Columbia, Mo. (Dec. 8, 2011) — The Missouri School of Journalism will recognize its 147 December graduates during commencement ceremonies on Friday, Dec. 16. The ceremony will take place at 6 p.m. in Jesse Auditorium. Tickets are not required, and seating is open.
Graduate degrees will be awarded to five doctoral candidates and 51 master’s students, 14 of whom earned their degree online. Eight of the online students are part of the special Command General Staff College at Fort Leavenworth.
Of the 91 undergraduates, 39 studied strategic communication; 14 each in magazine journalism and radio-TV journalism; 11 convergence journalism; eight, print and digital news; and five, photojournalism.
This year’s graduating class includes seven Walter Williams Scholars. The program was created in 2004 in honor of the School’s founding dean, Walter Williams, and recognizes the highest-achieving incoming journalism students at Missouri. Graduating Walter Williams Scholars will wear a red honor cord with their academic regalia.
Overall, 34 graduating seniors will be recognized with Latin honors. These students have at least a 3.5 grade point average for their last 60 graded MU credit hours.
The top 10 percent of the School’s graduates will be inducted into Kappa Tau Alpha, a journalism honor society founded at the Missouri School of Journalism in 1910. Its goal is to unite students with exceptional achievement from the nation’s leading journalism and mass communication schools. The ceremony and reception for the 20 inductees will be held prior to the Dec. 16 graduation ceremony from 2 to 3:30 p.m. in 100-A Reynolds Journalism Institute.
Kappa Tau Alpha Inductees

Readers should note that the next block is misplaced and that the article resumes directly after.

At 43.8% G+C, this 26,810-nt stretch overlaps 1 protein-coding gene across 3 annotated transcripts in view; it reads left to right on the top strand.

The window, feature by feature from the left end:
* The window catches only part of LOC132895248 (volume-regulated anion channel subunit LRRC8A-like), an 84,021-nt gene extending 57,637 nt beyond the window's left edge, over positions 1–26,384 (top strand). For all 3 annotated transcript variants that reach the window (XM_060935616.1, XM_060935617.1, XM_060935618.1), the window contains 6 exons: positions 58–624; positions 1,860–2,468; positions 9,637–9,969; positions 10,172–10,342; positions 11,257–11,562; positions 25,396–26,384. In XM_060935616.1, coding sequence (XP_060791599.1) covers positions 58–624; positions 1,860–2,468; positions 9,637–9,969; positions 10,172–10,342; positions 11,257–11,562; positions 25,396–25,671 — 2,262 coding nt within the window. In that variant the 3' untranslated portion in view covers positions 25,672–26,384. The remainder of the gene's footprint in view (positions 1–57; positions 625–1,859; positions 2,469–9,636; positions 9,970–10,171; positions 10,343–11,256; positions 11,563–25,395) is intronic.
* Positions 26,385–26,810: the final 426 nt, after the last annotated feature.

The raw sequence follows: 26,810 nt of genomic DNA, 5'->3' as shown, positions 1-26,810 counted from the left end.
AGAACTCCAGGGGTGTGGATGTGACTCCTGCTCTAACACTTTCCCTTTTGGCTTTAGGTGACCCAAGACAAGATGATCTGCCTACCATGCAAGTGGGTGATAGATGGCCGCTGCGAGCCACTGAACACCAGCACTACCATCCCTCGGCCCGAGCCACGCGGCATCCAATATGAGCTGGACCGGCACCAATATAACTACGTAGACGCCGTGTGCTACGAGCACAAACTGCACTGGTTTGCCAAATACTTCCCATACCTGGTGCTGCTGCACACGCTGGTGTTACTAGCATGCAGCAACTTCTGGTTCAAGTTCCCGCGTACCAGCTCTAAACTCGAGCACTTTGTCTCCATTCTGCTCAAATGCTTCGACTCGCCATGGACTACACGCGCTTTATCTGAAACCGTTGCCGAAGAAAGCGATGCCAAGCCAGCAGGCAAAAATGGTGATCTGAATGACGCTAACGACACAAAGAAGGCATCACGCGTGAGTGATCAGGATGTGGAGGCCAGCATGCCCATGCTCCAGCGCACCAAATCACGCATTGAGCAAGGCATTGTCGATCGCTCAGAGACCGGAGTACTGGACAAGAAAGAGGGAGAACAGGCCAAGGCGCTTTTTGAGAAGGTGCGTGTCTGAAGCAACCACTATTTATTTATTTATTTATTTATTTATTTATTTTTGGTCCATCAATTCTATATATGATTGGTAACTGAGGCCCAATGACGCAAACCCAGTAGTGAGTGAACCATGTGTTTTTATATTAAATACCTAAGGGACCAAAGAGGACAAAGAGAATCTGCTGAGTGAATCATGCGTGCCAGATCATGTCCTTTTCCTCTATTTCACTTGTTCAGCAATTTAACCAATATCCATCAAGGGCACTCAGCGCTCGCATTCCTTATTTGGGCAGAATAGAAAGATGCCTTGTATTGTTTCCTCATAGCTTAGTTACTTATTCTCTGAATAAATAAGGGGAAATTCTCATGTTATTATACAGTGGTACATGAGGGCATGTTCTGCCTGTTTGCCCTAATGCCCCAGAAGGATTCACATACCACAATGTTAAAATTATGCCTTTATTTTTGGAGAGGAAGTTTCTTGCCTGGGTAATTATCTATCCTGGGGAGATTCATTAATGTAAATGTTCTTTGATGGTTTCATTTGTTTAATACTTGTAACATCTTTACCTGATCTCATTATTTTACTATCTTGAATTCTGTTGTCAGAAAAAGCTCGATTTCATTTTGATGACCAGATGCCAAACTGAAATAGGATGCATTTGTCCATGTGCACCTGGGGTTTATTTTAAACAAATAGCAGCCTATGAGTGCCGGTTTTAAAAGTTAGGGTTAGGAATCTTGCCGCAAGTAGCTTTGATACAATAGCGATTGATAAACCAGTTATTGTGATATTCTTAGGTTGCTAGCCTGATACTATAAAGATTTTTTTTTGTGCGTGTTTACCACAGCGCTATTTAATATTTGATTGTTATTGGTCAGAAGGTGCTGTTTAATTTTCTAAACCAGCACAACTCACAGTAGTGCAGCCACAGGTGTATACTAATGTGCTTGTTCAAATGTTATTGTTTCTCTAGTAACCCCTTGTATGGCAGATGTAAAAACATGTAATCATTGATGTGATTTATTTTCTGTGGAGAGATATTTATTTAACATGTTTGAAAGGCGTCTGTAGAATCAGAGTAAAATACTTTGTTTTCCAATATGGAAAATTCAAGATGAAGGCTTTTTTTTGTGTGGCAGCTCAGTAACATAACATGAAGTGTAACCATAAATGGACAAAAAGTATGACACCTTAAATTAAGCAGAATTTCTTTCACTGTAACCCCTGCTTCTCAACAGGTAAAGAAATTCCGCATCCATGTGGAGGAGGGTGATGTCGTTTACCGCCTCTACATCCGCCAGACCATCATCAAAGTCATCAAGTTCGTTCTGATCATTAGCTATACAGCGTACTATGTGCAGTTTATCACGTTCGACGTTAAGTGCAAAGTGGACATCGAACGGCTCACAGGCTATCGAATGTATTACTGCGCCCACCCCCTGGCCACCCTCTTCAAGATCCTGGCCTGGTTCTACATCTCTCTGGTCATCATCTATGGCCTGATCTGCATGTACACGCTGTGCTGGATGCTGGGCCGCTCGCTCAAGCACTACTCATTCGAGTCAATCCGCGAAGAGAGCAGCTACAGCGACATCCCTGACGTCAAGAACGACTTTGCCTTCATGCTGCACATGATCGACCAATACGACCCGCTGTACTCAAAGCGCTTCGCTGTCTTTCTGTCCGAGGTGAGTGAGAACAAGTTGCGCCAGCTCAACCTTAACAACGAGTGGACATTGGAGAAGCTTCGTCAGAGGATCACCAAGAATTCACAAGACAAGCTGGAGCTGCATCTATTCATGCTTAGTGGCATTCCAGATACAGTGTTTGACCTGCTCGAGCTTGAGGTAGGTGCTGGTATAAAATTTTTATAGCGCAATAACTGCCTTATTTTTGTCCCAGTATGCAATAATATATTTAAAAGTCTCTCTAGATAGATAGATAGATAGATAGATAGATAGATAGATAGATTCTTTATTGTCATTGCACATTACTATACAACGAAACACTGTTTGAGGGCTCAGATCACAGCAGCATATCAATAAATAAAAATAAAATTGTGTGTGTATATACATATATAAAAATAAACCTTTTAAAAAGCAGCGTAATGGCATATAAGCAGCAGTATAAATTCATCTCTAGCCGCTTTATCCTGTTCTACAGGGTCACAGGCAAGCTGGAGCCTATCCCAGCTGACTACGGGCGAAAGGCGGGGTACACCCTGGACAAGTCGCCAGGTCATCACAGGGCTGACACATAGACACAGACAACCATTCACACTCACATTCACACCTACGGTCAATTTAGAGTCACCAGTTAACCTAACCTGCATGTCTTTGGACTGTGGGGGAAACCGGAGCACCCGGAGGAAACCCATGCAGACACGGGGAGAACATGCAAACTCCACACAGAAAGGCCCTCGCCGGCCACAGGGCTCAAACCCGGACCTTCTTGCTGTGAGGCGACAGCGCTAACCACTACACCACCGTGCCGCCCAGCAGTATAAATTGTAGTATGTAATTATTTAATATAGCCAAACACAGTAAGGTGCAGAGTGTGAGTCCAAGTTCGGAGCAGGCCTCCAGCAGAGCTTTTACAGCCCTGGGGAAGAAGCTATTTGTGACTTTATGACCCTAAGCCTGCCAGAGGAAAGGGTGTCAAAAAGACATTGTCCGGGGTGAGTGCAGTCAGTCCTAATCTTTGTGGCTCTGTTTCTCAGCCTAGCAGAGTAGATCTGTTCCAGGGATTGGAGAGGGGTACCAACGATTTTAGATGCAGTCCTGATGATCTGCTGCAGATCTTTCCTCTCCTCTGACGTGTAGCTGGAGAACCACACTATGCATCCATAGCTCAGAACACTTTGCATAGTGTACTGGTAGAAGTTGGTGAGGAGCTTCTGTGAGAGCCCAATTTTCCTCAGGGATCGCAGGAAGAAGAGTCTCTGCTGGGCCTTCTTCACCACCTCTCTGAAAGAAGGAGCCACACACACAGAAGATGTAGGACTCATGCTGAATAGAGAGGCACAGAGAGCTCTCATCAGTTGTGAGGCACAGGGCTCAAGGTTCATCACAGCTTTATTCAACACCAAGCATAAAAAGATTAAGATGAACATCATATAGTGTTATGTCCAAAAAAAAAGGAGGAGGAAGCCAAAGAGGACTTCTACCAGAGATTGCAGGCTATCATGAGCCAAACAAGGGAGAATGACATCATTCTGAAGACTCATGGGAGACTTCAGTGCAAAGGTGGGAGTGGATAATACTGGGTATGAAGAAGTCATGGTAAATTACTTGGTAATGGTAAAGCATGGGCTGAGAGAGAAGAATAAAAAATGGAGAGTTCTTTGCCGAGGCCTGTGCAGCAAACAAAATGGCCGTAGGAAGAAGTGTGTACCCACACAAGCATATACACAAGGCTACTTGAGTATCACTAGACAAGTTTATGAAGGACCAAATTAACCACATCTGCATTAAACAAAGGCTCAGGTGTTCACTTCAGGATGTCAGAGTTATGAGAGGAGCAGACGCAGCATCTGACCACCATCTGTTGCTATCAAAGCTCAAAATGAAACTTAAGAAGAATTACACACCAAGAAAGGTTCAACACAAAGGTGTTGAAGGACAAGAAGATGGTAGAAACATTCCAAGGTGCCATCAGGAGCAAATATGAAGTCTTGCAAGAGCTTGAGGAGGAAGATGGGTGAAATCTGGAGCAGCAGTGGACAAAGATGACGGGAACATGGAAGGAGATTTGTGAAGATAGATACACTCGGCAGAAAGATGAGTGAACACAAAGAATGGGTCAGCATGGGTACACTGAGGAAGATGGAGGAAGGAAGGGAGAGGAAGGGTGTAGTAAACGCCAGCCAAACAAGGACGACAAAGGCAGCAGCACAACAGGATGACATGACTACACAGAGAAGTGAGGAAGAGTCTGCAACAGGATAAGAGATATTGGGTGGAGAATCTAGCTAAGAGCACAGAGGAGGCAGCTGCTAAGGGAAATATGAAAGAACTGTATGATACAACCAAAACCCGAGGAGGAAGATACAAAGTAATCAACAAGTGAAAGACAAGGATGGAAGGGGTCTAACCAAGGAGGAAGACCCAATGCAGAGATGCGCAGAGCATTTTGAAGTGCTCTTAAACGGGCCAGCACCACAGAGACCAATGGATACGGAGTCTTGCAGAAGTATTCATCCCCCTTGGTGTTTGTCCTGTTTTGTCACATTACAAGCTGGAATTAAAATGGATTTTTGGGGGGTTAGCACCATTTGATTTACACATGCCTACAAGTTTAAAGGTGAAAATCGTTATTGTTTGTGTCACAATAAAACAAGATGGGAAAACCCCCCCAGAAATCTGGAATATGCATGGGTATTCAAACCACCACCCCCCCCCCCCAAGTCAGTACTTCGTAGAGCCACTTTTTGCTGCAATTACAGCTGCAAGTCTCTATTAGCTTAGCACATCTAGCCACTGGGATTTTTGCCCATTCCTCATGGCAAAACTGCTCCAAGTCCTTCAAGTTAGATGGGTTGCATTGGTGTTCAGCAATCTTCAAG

- Erica Mendez Babcock
- Caitlin Giddings
- Tiffany Jackson
- Laura Catherine Johnston
- Kathryn L. Kelly
- Andrew C. Kim
- Elizabeth A. Lance
- Jacob Luecke
- Kyrsten Elaine Skulborstad
- Kelsey Nicole Whipple
- Amanda Woytus
- Aaron Joseph Andersen
- Katelyn B. Eichner
- Bradley J. Galbreath
- Georgia Faye Gonder
- Xin He
- Hannah Huber Jones
- Sean Leahy
- Emily Smoucha
- Megan Stroup
The alumnus speaker will be Randy Cox, BJ ’75. Cox is the director of visual journalism at The Oregonian in Portland. He oversees the newspaper’s photography department for both print and online with their affiliated site, Oregonlive.com. Cox joined the staff of The Oregonian in 1997 after more than 20 years managing photography, design and editorial work at six previous newspapers.
Cox served as editor for the annual Pictures of the Year competition book five times and as a judge at the Society for News Design, College Photographer of the Year and the White House News Photographers Association competitions. Cox is a frequent faculty member at various photojournalism and design workshops around the country. In 2003, he received the National Press Photographers Association‘s Clifton C. Edom Award. Edom founded the School’s photojournalism area of study as well as helped create POYi and the Missouri Photo Workshop.
The student speaker will be Rebecca Berg, a magazine journalism and political science dual major from of San Diego. She is a Walter Williams Scholar and will graduate with an Honors College Certificate. Berg reported for and later served as an assistant city editor for the Columbia Missourian. She also has worked as an intern at The New Yorker magazine, the St. Louis Post-Dispatch and CBS News in London. She has also held leadership positions for the MU chapter of the Society of Professional Journalists, the Journalism Students Council and Kappa Alpha Theta fraternity.
The Master of Ceremonies will be Megan Stroup, a magazine journalism and history dual major from Himar, Calif. Stroup is a Walter Williams Scholar and will graduate summa cum laude with an Honors College Certificate. Stroup was selected for the Mizzou 39 Class of 2011, tapped into Mortar Board National Honor Society and was a Homecoming Royalty Top 30 member. She was also the president of Alpha Delta Pi and a facility lead at the MizzouRec student recreation complex. After graduation, Stroup will begin an internship at Outside Magazine.
Additional information about the commencement ceremonies is available from the MU Commencement website. Cox and Berg’s speeches will be available on the School’s website after commencement.
Randy Cox, BJ ’75
Dec. 16, 2011